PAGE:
If both parties want low rates on student loans, why the fight?

The GOP-led House is set to vote Friday on a bill to extend the low 3.4 percent interest rate on US-subsidized student loans. Obama wants that, too. But how to pay for it is kicking up dust in Congress.

Carolyn Kaster/AP
President Obama participates in a roundtable discussion with students at the University of Iowa, Wednesday, April 25, 2012, in Iowa City, Iowa.
Charles Dharapak/AP
House Speaker John Boehner of Ohio, accompanied by House Education and the Workforce Committee Chairman Rep. John Kline (R) of Minnesota (l.), and Rep. Jeb Hensarling (R) of Texas, speak about a student loans bill, Wednesday, April 25, 2012, on Capitol Hill in Washington.

Who's playing politics on student loans? Answer: everybody.

On July 1, interest rates on federally subsidized Stafford student loans, held by 7.4 million Americans, will double from 3.4 percent to 6.8 percent.

A little background: Last week, Democrats figured the pending rise in student loan rates would be an excellent way to needle Republicans and rouse a key constituency: young voters (and perhaps their tuition-paying parents, too). Democrats figured that Republicans would blanch at spending the $6 billion it would take to extend the lower loan rate for another year. Moreover, they could again score points off one of their big bogeymen – the House budget authored by Rep. Paul Ryan (R) of Wisconsin, which did not extend past July 1 the lower rate on student loans.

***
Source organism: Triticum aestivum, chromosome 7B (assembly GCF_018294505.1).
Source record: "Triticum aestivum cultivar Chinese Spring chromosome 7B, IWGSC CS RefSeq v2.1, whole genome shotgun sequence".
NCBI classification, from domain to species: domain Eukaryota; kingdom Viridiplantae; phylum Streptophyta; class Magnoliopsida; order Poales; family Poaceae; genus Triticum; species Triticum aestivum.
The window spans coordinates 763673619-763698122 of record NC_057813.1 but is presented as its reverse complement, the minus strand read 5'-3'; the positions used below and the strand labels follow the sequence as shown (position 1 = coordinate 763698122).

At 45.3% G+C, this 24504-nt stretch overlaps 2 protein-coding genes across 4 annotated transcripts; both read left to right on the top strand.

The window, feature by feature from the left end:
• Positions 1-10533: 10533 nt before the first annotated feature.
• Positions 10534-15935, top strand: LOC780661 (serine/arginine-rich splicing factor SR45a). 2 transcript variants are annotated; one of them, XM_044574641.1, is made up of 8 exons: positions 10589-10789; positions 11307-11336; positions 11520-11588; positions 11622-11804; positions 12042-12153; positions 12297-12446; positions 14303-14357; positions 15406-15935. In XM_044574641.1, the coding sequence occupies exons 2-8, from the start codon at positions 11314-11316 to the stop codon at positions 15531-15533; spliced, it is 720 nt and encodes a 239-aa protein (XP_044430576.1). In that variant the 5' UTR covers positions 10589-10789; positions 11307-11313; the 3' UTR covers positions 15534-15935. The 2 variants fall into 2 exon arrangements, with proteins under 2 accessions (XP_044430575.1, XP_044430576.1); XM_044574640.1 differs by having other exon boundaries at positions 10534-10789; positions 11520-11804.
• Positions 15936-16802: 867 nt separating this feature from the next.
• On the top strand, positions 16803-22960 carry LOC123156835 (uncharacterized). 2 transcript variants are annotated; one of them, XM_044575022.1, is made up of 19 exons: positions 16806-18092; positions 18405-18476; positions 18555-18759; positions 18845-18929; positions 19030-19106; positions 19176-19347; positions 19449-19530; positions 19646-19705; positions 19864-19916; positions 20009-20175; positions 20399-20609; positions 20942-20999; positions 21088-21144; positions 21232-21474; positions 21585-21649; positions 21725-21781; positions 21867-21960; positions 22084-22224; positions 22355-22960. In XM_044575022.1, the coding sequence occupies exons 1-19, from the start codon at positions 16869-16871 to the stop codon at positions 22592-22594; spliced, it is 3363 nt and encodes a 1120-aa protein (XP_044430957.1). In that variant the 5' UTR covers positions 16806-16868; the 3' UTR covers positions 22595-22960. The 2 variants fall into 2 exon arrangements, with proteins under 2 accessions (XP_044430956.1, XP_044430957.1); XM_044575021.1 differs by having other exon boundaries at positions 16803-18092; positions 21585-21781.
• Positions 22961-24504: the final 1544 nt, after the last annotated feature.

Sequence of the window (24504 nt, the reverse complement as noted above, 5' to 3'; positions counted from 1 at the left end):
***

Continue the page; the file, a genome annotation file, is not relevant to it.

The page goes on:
Then something funny happened: GOP presidential nominee Mitt Romney quickly endorsed an extension of the lower rates. That broke the Republican dam, and suddenly student loan rates were definitely not going to rise. 

"This is not a partisan issue," House Speaker John Boehner said Wednesday. "No one here expected that interest rates [on new student loans] were going to go up in July."

Mr. Boehner said the House would vote on a measure on Friday. That was a leap in front of Senate Democrats, who originally had pushed the issue. They slated the legislation for a vote sometime after next week's district work period for both houses.

So Democrats want the loan rates to stay low, and Republicans want the loan rates to stay low. What's the problem?

As with everything in Washington, the dispute is over how to pay for it. And that's where the yearning for low student loan rates runs headlong into electoral politics.

The Republican bill up for a House vote on Friday calls for raiding a prevention and public health provision of President Obama's health-care reform law. (The GOP-sanctioned term for this provision is a "health-care slush fund.") House Democrats, on the other hand, want to pay for the measure by ending tax subsidies for oil and gas companies.

In the Senate, Democrats would pay for the bill by closing what they call the Newt Gingrich/John Edwards loophole – a provision in the tax code that allows individuals who provide pricy "professional services" like consulting or legal services to avoid payroll taxes on large portions of their incomes. The tax law changes, which would apply to a subsection of companies known as S-Corps, would apply only to those with incomes over $250,000.

And there's the rub: Everybody wants the bill to pass, but everybody wants their partisan issue to help pay for it.

Boehner ripped Mr. Obama on Wednesday for campaigning on the issue.

But Speaker Boehner, a reporter asked, you tell the president to lay off the campaign rhetoric, but aren't you explicitly targeting youth voters with your proposal?

Boehner responded with a single word.


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